PURPOSE - Current treatments for epilepsy may control seizures, but have no known effects on the underlying disease. We sought to determine whether early treatment in a model of genetic epilepsy would reduce the severity of the epilepsy phenotype in adulthood.
METHODS - We used Wistar albino Glaxo rats of Rijswijk (WAG/Rij) rats, an established model of human absence epilepsy. Oral ethosuximide was given from age p21 to 5 months, covering the usual period in which seizures develop in this model (age approximately 3 months). Two experiments were performed: (1) cortical expression of ion channels Nav1.1, Nav1.6, and HCN1 (previously shown to be dysregulated in WAG/Rij) measured by immunocytochemistry in adult treated rats; and (2) electroencephalogram (EEG) recordings to measure seizure severity at serial time points after stopping the treatment.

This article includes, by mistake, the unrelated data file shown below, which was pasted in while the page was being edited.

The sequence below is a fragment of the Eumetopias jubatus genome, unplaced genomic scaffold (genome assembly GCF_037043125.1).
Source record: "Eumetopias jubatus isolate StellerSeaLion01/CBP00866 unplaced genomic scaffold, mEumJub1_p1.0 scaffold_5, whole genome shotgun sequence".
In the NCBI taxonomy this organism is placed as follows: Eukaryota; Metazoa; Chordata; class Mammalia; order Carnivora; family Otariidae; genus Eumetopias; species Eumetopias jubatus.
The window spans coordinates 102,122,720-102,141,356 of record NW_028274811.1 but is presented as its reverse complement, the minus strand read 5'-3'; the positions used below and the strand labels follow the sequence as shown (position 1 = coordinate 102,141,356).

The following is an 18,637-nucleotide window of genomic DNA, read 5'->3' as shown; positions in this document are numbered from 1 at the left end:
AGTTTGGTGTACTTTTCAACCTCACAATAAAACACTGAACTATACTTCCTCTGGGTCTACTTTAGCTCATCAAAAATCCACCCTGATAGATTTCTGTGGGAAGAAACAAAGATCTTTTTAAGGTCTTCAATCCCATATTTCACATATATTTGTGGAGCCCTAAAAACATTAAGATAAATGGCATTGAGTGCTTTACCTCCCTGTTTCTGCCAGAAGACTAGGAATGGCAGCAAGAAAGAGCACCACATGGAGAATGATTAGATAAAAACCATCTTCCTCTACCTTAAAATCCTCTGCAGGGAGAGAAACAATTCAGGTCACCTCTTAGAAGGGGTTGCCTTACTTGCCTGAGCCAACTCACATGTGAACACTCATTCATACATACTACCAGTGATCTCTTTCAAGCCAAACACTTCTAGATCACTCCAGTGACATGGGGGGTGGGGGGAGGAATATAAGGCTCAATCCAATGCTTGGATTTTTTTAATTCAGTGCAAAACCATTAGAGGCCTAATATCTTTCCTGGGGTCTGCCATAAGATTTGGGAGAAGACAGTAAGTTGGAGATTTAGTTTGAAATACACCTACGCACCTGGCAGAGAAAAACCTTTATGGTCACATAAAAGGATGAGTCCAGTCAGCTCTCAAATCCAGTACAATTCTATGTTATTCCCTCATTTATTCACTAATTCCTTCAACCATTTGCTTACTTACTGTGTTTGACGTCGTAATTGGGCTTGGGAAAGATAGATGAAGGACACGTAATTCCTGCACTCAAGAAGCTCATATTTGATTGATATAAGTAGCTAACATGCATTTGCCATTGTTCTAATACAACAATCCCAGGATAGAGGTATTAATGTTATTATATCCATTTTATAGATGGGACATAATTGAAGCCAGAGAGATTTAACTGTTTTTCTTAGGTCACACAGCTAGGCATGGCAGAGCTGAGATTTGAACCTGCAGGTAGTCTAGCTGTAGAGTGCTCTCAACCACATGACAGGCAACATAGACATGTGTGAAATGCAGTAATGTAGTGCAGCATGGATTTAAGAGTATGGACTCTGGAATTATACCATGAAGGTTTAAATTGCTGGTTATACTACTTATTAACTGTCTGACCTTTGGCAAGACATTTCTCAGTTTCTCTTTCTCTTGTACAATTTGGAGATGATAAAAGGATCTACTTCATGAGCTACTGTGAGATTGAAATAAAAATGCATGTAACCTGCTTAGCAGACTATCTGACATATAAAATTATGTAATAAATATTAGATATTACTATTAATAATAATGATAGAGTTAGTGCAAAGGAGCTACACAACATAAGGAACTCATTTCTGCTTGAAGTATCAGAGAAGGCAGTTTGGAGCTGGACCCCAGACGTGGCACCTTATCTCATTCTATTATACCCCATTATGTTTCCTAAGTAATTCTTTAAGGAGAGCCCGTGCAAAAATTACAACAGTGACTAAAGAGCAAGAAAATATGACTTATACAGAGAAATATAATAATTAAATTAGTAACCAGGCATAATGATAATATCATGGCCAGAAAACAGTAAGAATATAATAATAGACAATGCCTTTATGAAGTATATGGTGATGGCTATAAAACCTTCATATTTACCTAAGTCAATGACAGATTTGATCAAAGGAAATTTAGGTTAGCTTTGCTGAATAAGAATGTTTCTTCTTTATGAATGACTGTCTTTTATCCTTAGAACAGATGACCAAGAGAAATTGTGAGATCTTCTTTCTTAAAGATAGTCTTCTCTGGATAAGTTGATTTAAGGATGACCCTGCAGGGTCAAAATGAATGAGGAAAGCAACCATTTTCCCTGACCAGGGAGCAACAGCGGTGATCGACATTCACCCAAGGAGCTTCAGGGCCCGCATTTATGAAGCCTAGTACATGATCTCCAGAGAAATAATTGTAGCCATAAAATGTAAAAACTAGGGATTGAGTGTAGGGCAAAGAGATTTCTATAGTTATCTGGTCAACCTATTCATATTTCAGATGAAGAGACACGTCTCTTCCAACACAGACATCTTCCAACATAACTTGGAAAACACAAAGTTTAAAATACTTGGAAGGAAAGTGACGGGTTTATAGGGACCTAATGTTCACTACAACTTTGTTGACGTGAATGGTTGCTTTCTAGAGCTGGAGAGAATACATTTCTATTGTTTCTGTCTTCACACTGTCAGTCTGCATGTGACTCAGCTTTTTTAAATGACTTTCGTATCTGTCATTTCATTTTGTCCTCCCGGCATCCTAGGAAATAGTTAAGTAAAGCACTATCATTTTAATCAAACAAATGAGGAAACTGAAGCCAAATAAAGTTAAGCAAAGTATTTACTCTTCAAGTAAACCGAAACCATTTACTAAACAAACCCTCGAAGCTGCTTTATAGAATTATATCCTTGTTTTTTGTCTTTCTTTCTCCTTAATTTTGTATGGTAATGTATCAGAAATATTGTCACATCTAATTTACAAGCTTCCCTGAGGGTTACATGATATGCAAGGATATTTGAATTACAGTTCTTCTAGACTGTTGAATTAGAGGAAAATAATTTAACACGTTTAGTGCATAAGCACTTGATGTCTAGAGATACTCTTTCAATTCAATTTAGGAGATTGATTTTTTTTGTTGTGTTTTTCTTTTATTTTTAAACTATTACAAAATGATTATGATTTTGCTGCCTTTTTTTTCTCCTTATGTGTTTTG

RESULTS - Early treatment with ethosuximide blocked changes in the expression of ion channels Nav1.1, Nav1.6, and HCN1 normally associated with epilepsy in this model. In addition, the treatment led to a persistent suppression of seizures, even after therapy was discontinued. Thus, animals treated with ethosuximide from age p21 to 5 months still had a marked suppression of seizures at age 8 months.
DISCUSSION - These findings suggest that early treatment during development may provide a new strategy for preventing epilepsy in susceptible individuals. If confirmed with other drugs and epilepsy paradigms, the availability of a model in which epileptogenesis can be controlled has important implications both for future basic studies, and human therapeutic trials.